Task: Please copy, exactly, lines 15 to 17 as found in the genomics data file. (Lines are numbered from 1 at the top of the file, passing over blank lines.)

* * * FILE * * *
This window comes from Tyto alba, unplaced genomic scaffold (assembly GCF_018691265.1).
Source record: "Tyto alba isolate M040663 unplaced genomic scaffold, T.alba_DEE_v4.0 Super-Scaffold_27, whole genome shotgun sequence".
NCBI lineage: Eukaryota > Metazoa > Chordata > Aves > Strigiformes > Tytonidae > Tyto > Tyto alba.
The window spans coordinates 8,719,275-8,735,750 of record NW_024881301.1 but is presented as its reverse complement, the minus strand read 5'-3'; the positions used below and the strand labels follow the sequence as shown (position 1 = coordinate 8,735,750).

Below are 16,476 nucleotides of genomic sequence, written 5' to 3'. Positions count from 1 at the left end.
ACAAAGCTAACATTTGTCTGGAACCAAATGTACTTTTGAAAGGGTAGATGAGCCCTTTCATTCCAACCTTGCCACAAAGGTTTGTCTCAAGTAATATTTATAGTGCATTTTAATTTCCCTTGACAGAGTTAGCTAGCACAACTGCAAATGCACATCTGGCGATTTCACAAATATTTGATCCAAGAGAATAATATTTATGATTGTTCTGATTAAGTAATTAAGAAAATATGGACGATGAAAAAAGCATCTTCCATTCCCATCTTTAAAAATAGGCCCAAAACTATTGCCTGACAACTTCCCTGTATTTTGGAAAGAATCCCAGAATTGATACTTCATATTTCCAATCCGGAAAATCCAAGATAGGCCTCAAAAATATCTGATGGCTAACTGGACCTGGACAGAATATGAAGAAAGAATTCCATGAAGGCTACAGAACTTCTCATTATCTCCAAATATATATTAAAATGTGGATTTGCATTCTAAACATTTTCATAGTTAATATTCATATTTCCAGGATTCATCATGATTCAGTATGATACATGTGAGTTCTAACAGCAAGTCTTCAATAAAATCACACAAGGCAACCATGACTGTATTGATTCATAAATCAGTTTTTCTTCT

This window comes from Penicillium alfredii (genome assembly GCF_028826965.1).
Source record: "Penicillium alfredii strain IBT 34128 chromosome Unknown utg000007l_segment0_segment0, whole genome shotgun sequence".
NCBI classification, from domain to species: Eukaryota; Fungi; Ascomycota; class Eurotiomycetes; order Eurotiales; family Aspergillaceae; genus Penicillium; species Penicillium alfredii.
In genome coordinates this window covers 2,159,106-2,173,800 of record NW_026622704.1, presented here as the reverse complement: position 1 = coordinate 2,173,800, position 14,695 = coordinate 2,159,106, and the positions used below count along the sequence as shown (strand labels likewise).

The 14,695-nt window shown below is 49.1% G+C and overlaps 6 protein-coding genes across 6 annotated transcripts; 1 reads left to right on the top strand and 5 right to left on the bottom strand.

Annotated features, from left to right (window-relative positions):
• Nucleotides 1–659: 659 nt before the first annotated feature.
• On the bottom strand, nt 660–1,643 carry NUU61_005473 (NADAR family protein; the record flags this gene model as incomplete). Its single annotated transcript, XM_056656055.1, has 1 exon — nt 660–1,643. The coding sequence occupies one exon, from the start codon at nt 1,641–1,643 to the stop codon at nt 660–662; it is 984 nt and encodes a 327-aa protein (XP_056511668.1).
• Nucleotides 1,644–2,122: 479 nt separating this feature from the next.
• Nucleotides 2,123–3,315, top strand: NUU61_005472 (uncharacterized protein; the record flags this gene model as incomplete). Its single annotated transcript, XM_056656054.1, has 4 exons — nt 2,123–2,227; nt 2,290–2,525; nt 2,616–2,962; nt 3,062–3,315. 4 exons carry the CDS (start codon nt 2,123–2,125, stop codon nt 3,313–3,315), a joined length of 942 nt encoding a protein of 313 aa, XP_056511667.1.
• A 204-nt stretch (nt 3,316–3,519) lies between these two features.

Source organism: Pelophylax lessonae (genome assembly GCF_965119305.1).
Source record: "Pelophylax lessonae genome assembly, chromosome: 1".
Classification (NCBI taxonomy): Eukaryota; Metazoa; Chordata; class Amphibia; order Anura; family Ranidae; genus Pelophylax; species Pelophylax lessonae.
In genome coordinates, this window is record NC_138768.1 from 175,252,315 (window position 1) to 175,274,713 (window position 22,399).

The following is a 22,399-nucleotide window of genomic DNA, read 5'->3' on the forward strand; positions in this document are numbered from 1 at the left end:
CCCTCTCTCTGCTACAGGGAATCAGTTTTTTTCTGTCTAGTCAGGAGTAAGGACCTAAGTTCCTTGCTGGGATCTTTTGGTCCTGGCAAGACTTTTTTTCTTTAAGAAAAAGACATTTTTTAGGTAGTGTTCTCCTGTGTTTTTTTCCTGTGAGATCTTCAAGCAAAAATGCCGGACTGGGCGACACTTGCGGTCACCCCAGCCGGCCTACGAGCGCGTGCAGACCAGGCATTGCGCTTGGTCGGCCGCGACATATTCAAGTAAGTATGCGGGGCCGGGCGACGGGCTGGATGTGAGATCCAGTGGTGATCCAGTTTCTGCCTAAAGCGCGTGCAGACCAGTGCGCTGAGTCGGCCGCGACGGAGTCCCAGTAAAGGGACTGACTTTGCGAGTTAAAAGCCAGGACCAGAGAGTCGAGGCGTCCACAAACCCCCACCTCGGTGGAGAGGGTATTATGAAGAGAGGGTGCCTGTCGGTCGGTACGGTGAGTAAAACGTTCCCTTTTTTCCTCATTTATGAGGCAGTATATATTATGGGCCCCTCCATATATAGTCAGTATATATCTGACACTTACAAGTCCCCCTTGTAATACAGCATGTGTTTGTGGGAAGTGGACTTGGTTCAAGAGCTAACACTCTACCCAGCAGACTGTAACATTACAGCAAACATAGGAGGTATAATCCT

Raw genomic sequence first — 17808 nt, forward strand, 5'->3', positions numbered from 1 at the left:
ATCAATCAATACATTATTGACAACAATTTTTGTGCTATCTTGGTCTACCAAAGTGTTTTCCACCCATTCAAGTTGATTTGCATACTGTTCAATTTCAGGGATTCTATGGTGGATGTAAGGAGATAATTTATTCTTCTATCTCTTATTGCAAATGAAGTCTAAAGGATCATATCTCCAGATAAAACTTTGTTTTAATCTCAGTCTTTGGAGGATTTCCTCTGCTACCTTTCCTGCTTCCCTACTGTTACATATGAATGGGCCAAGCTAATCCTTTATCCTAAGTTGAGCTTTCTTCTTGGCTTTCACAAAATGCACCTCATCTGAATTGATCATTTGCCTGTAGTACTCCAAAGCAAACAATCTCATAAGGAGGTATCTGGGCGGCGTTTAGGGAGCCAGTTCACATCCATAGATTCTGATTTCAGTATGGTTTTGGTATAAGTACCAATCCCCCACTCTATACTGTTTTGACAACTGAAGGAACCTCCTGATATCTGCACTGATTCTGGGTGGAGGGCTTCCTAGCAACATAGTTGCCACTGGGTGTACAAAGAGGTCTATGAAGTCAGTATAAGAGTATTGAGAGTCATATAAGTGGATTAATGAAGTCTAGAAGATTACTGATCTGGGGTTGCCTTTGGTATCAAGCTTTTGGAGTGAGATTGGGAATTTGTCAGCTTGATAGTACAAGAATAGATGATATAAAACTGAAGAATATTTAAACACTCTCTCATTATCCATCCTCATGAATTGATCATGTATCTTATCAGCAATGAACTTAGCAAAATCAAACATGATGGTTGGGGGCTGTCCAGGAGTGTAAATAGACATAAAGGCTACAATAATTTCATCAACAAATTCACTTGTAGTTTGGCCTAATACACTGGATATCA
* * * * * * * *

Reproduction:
• Nucleotides 1,644–2,122: 479 nt separating this feature from the next.
• Nucleotides 2,123–3,315, top strand: NUU61_005472 (uncharacterized protein; the record flags this gene model as incomplete). Its single annotated transcript, XM_056656054.1, has 4 exons — nt 2,123–2,227; nt 2,290–2,525; nt 2,616–2,962; nt 3,062–3,315. 4 exons carry the CDS (start codon nt 2,123–2,125, stop codon nt 3,313–3,315), a joined length of 942 nt encoding a protein of 313 aa, XP_056511667.1.
• A 204-nt stretch (nt 3,316–3,519) lies between these two features.